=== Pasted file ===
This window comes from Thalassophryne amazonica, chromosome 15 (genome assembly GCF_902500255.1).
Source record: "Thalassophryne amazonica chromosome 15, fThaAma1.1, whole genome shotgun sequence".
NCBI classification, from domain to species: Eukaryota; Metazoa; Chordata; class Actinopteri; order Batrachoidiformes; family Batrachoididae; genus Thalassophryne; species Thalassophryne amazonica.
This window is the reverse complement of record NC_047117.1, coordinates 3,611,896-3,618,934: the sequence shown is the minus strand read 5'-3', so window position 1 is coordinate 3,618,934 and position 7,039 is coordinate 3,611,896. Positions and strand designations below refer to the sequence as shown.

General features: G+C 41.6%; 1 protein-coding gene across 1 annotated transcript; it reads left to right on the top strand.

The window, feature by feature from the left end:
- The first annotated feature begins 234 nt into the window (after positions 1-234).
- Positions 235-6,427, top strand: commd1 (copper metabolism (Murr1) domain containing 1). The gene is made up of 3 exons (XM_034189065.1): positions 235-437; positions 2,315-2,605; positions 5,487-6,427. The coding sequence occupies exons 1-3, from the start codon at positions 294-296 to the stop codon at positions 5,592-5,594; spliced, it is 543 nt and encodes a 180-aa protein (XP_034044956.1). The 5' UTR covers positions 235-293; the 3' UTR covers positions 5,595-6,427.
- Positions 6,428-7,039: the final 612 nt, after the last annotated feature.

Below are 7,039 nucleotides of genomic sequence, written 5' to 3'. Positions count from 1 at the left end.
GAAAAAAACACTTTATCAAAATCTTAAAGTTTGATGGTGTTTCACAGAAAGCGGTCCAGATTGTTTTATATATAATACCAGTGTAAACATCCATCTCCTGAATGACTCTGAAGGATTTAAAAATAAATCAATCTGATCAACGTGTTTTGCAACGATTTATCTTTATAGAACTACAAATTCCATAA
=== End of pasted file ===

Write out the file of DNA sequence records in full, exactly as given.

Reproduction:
This window comes from Thalassophryne amazonica, chromosome 15 (genome assembly GCF_902500255.1).
Source record: "Thalassophryne amazonica chromosome 15, fThaAma1.1, whole genome shotgun sequence".
NCBI classification, from domain to species: Eukaryota; Metazoa; Chordata; class Actinopteri; order Batrachoidiformes; family Batrachoididae; genus Thalassophryne; species Thalassophryne amazonica.
This window is the reverse complement of record NC_047117.1, coordinates 3,611,896-3,618,934: the sequence shown is the minus strand read 5'-3', so window position 1 is coordinate 3,618,934 and position 7,039 is coordinate 3,611,896. Positions and strand designations below refer to the sequence as shown.

General features: G+C 41.6%; 1 protein-coding gene across 1 annotated transcript; it reads left to right on the top strand.

The window, feature by feature from the left end:
- The first annotated feature begins 234 nt into the window (after positions 1-234).
- Positions 235-6,427, top strand: commd1 (copper metabolism (Murr1) domain containing 1). The gene is made up of 3 exons (XM_034189065.1): positions 235-437; positions 2,315-2,605; positions 5,487-6,427. The coding sequence occupies exons 1-3, from the start codon at positions 294-296 to the stop codon at positions 5,592-5,594; spliced, it is 543 nt and encodes a 180-aa protein (XP_034044956.1). The 5' UTR covers positions 235-293; the 3' UTR covers positions 5,595-6,427.
- Positions 6,428-7,039: the final 612 nt, after the last annotated feature.

Below are 7,039 nucleotides of genomic sequence, written 5' to 3'. Positions count from 1 at the left end.
GAAAAAAACACTTTATCAAAATCTTAAAGTTTGATGGTGTTTCACAGAAAGCGGTCCAGATTGTTTTATATATAATACCAGTGTAAACATCCATCTCCTGAATGACTCTGAAGGATTTAAAAATAAATCAATCTGATCAACGTGTTTTGCAACGATTTATCTTTATAGAACTACAAATTCCATAA